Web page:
B vitamins and Sleep

Some studies suggest that vitamins B6 and B12 may impact your sleep. Taking B6 before going to bed may cause vivid dreaming (which will wake you up during the night), and vitamin B12 may keep you awake because it affects your melatonin levels, a hormone in your body that helps to regulate your sleep/wake cycle.

B Vitamins: The Energy Vitamins

The B vitamins are considered "energy vitamins" because they play an important role in energy metabolism, which means it helps the body be more efficient in how it turns the fats, carbohydrates and proteins from the foods we eat into usable energy to get us through our day.

There are 11 components that make up what we usually refer to as B-complex vitamins, and your body has different uses for each. They include vitamins B1 (thiamine), B2, (riboflavin), B3 (niacin), B5 (pantothenic acid), B6 (pyridoxine), B9 (folic acid), B12 (cyanocobalamin) as well as the nutrient supplements biotin (known also as vitamin H), para-amino benzoic acid (PABA, or sometimes called vitamin Bx or vitamin B10), choline and inositol.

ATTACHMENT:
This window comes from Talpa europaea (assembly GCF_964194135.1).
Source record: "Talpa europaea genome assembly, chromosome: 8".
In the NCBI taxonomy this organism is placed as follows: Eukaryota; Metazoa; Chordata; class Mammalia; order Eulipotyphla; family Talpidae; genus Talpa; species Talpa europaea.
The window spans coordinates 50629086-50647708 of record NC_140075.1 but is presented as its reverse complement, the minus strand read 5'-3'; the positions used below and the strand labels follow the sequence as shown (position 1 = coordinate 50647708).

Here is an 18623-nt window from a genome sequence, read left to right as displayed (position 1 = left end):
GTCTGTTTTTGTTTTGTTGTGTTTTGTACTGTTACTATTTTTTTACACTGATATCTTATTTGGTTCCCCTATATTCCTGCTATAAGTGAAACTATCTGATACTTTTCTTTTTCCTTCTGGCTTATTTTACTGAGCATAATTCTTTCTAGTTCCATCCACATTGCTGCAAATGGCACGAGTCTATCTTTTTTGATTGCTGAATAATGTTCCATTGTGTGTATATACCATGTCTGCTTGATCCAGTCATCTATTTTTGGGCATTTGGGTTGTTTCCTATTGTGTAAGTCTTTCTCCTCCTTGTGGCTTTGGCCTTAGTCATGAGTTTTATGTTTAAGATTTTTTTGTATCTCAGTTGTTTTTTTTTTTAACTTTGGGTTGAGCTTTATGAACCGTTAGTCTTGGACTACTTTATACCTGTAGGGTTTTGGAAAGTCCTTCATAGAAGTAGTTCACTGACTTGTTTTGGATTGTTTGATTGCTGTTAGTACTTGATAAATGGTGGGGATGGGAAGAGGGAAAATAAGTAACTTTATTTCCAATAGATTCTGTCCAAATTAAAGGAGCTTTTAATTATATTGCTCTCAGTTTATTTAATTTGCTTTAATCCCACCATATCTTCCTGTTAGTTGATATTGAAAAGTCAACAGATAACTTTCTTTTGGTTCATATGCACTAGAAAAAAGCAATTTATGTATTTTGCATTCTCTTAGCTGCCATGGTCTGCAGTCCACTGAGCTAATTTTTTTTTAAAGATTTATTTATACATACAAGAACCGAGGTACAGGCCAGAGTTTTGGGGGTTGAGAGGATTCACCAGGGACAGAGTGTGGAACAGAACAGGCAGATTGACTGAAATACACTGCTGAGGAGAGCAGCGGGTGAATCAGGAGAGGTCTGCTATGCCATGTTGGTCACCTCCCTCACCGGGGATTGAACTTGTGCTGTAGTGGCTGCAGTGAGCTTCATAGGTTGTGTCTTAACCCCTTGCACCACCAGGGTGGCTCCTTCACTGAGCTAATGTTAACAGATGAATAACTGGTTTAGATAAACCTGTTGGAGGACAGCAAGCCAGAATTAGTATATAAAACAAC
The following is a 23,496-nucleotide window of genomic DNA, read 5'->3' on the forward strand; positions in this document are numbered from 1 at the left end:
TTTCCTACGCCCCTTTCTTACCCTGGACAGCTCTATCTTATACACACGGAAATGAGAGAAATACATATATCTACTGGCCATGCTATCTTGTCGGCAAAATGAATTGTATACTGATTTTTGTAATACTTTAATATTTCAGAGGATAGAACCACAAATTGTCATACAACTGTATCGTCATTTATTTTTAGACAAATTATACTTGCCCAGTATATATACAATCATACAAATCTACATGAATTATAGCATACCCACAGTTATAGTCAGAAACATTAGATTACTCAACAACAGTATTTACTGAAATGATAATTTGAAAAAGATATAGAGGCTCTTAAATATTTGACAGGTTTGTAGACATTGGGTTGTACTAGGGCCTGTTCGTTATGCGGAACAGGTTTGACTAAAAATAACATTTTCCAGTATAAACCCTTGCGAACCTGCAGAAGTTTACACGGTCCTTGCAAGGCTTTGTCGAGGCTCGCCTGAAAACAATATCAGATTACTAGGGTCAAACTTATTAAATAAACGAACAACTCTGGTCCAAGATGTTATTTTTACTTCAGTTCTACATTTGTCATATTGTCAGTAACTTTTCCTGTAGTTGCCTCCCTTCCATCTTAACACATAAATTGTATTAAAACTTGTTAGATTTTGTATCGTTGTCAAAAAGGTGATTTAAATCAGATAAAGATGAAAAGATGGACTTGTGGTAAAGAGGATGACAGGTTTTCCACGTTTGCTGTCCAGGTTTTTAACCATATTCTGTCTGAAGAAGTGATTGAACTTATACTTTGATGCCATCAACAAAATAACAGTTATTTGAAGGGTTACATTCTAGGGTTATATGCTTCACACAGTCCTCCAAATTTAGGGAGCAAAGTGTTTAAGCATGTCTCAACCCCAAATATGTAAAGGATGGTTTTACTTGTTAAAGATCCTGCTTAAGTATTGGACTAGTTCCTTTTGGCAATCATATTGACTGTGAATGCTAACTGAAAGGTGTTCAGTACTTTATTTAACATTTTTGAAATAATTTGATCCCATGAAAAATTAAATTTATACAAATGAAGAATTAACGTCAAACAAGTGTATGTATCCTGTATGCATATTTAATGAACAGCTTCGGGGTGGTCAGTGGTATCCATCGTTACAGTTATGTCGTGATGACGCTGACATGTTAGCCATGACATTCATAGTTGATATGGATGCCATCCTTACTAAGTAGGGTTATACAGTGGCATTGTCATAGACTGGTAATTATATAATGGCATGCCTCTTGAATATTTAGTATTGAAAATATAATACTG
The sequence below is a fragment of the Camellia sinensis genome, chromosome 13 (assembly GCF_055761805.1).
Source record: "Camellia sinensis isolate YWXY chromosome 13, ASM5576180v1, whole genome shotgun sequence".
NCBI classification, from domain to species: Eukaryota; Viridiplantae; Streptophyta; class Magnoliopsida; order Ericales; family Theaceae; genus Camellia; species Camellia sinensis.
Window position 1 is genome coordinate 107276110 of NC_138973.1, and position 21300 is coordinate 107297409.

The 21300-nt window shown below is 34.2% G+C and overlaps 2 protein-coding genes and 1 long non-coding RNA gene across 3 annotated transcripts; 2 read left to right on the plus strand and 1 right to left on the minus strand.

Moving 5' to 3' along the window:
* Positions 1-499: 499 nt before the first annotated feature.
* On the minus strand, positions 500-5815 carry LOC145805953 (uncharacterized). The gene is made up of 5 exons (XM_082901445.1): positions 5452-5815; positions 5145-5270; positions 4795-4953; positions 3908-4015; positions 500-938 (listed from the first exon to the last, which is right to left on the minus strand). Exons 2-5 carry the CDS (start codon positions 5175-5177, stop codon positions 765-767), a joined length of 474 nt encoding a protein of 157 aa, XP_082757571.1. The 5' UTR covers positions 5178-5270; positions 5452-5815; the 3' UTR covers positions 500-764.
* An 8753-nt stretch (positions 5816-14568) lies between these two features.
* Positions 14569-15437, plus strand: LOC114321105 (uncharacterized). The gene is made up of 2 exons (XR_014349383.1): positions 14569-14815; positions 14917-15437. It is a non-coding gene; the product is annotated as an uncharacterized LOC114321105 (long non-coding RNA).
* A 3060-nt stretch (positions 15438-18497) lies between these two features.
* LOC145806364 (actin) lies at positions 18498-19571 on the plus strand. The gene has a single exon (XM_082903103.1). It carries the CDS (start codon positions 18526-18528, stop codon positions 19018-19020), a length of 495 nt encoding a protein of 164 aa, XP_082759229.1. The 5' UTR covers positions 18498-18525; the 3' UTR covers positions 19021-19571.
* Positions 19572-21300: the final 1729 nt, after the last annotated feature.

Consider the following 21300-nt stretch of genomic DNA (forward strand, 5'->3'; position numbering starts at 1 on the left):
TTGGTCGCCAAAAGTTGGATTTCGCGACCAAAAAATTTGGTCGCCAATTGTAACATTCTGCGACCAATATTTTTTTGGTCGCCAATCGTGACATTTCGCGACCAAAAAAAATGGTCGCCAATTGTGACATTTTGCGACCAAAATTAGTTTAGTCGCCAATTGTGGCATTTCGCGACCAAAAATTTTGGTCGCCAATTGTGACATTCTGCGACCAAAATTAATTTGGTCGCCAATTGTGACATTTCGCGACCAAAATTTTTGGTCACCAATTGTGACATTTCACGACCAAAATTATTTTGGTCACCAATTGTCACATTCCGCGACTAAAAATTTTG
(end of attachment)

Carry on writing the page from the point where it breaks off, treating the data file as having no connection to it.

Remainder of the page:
Let's look specifically at vitamin B12. It's estimated that as many as 15 to 40 percent of people in the U.S. have some level of B12 deficiency [source: Geagan]. B12 is important because it helps your body turn carbs into the glucose your body uses to keep you alert and active instead of fatigued and sluggish (B3 also has these energy boosting benefits). B12 may also help lift your brain fog and help your focus and memory.

Vitamin B6 is also being studied as another vitamin in the B family that may boost your alertness, and preliminary studies show it may help prevent the decline in our cognitive function as we age.

Your body also uses B vitamins in its production of new healthy cells and red blood cells, and they are critical to how well your immune system, cardiovascular system and nervous system function.

If boosting your Bs for energy doesn't seem to get you back on your toes, consider iron and magnesium supplements -- an iron deficiency (and iron-deficient anemia) can leave you feeling tired, with trouble concentrating, and magnesium, like those B vitamins, is needed in the process of converting food into energy.